The frenzy is not just over the message but over the medium. Musk, like any new owner of a bloated company, found economies and laid off thousands of workers. On the principle that “there is no such thing as,” Musk ended free lunches at the Twitter headquarters that he claimed cost the company $400 per employee. On Nov. 17, in response to Musk’s message demanding an “extremely hardcore” work ethic, hundreds of Twitter employees walked out, and progressives tweeted that the site would soon collapse. The topic #RIPTwitter began trending. Instead, the substantially reduced, presumably hardcore workforce has kept Twitter humming along. It seems as though the challenges of running a glorified message board aren’t that daunting.
Musk also offended much of the Twitter elite by proposing a required $8 monthly charge to enjoy the coveted “blue checkmark” verification. Some critics noted that this would allow people to open bogus accounts impersonating the rich and famous, though Musk proposed other verification methods. But what offended them was Musk killing the “lords and peasants” system under which Old Twitter doled out verification only to favored users. The blue checkmark had become a symbol of privilege, and the verified behaved like Dr. Seuss’ star-bellied Sneetches. By allowing people to pay for the privilege, Musk is democratizing the system, or, as he put it, giving “power to the people”!
The Twitter elite should welcome more democracy since they talk obsessively about it. But, in fact, they fear having too much of it. To the progressives, democracy only means the freedom to agree with them. Under no circumstances does it mean people having the ability to reach independent conclusions, live their own lifestyles, run their own businesses, or engage in any human activity that is not controlled and directed by progressive ideology. Old Twitter’s system of censorship, shadow bans, suspensions, and de-platforming was a virtual manifestation of progressive utopia. Twitter was their playground, and, now, evil Elon is letting in the riffraff.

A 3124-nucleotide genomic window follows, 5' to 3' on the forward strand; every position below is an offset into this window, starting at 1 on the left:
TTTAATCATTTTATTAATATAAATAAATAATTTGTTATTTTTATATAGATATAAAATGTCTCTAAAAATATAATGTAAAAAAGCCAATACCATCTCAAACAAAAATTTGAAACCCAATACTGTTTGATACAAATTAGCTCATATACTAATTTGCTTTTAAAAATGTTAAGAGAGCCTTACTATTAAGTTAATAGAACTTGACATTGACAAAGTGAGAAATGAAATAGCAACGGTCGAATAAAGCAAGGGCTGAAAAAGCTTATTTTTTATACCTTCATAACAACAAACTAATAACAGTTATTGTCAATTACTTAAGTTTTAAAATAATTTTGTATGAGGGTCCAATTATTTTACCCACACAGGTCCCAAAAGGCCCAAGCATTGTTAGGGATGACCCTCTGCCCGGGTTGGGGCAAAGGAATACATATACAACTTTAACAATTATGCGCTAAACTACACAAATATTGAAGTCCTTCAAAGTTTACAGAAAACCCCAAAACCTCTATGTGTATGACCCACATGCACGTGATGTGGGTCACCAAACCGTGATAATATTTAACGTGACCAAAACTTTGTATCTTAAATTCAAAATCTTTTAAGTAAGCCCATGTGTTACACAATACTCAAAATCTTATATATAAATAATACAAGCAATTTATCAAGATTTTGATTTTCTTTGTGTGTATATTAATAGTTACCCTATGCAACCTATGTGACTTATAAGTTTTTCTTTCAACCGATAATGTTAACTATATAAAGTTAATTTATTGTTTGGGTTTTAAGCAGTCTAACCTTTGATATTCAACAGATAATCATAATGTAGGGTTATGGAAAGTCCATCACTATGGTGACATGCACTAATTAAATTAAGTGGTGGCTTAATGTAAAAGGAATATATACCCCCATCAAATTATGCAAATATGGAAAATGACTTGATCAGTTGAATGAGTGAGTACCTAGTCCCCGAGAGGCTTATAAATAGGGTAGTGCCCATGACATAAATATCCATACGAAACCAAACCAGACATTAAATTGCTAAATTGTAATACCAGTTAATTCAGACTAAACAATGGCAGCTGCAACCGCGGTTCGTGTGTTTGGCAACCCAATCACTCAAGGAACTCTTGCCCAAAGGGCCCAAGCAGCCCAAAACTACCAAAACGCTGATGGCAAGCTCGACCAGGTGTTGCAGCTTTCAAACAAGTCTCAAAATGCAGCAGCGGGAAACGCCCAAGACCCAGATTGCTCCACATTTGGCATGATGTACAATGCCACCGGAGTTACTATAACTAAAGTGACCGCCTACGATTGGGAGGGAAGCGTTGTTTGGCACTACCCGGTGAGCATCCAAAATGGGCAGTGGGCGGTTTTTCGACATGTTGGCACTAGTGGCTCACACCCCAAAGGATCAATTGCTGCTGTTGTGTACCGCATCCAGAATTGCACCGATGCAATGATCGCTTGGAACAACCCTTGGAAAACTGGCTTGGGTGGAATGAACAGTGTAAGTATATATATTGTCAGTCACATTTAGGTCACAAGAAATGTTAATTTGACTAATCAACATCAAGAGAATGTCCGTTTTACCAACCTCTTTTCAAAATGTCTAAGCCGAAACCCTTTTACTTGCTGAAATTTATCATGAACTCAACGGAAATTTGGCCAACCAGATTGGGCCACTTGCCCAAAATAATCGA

Many progressive Twitter users threatened to abandon the platform by, for example, migrating to Mastodon. But after moving to a service named for an extinct mammal, the Twitter refugees set about canceling each other for a variety of real or imagined affronts to the orthodoxy. That’s what they miss about Old Twitter: the ability to erase the unpersons.
What is most upsetting to the former Twitter darlings is that Elon Musk now controls the receipts, and he is not afraid to use them. The ongoing releases of behind-the-scenes communications will further expose the control mechanisms and cozy relationships that have unfairly tilted the playing field leftward. If Musk slides further into the DMs of the central figures in this scandal, we might learn more about how the media/political complex really works. Perhaps this is why the Biden administration is “keeping a close eye” on Twitter — forget misinformation; there is simply too much truth getting out.
James S. Robbins is Dean of Academics at the Institute of World Politics and author of Erasing America: Losing Our Future by Destroying Our Past.